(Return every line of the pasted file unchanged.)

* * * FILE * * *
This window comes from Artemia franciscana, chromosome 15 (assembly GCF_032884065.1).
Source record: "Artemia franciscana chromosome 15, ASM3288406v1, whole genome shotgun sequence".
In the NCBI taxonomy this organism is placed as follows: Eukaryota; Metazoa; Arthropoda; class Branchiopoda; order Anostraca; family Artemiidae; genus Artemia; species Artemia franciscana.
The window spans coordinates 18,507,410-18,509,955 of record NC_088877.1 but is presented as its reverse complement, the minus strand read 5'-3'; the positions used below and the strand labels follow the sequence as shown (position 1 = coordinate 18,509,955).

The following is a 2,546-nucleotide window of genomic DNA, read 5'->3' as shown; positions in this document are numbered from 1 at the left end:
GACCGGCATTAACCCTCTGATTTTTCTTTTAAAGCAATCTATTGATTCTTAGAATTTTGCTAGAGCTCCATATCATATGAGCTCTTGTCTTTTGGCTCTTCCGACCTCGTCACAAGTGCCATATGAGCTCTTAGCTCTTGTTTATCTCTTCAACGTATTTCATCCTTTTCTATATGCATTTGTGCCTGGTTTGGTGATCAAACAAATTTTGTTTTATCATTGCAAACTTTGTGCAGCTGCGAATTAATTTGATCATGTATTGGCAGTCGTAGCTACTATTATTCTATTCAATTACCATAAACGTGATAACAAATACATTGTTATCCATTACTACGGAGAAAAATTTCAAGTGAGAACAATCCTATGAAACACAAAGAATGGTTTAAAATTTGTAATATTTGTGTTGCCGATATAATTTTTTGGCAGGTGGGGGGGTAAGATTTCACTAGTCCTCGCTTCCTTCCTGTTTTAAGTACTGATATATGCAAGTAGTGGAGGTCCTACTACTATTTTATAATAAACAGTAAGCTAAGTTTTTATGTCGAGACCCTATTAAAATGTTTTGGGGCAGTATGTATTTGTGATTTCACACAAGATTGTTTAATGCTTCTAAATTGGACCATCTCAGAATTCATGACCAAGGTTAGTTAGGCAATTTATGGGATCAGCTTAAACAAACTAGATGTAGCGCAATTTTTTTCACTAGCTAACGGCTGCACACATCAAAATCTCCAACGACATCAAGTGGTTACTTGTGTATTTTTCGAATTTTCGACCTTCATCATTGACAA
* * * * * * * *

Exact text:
This window comes from Artemia franciscana, chromosome 15 (assembly GCF_032884065.1).
Source record: "Artemia franciscana chromosome 15, ASM3288406v1, whole genome shotgun sequence".
In the NCBI taxonomy this organism is placed as follows: Eukaryota; Metazoa; Arthropoda; class Branchiopoda; order Anostraca; family Artemiidae; genus Artemia; species Artemia franciscana.
The window spans coordinates 18,507,410-18,509,955 of record NC_088877.1 but is presented as its reverse complement, the minus strand read 5'-3'; the positions used below and the strand labels follow the sequence as shown (position 1 = coordinate 18,509,955).

The following is a 2,546-nucleotide window of genomic DNA, read 5'->3' as shown; positions in this document are numbered from 1 at the left end:
GACCGGCATTAACCCTCTGATTTTTCTTTTAAAGCAATCTATTGATTCTTAGAATTTTGCTAGAGCTCCATATCATATGAGCTCTTGTCTTTTGGCTCTTCCGACCTCGTCACAAGTGCCATATGAGCTCTTAGCTCTTGTTTATCTCTTCAACGTATTTCATCCTTTTCTATATGCATTTGTGCCTGGTTTGGTGATCAAACAAATTTTGTTTTATCATTGCAAACTTTGTGCAGCTGCGAATTAATTTGATCATGTATTGGCAGTCGTAGCTACTATTATTCTATTCAATTACCATAAACGTGATAACAAATACATTGTTATCCATTACTACGGAGAAAAATTTCAAGTGAGAACAATCCTATGAAACACAAAGAATGGTTTAAAATTTGTAATATTTGTGTTGCCGATATAATTTTTTGGCAGGTGGGGGGGTAAGATTTCACTAGTCCTCGCTTCCTTCCTGTTTTAAGTACTGATATATGCAAGTAGTGGAGGTCCTACTACTATTTTATAATAAACAGTAAGCTAAGTTTTTATGTCGAGACCCTATTAAAATGTTTTGGGGCAGTATGTATTTGTGATTTCACACAAGATTGTTTAATGCTTCTAAATTGGACCATCTCAGAATTCATGACCAAGGTTAGTTAGGCAATTTATGGGATCAGCTTAAACAAACTAGATGTAGCGCAATTTTTTTCACTAGCTAACGGCTGCACACATCAAAATCTCCAACGACATCAAGTGGTTACTTGTGTATTTTTCGAATTTTCGACCTTCATCATTGACAA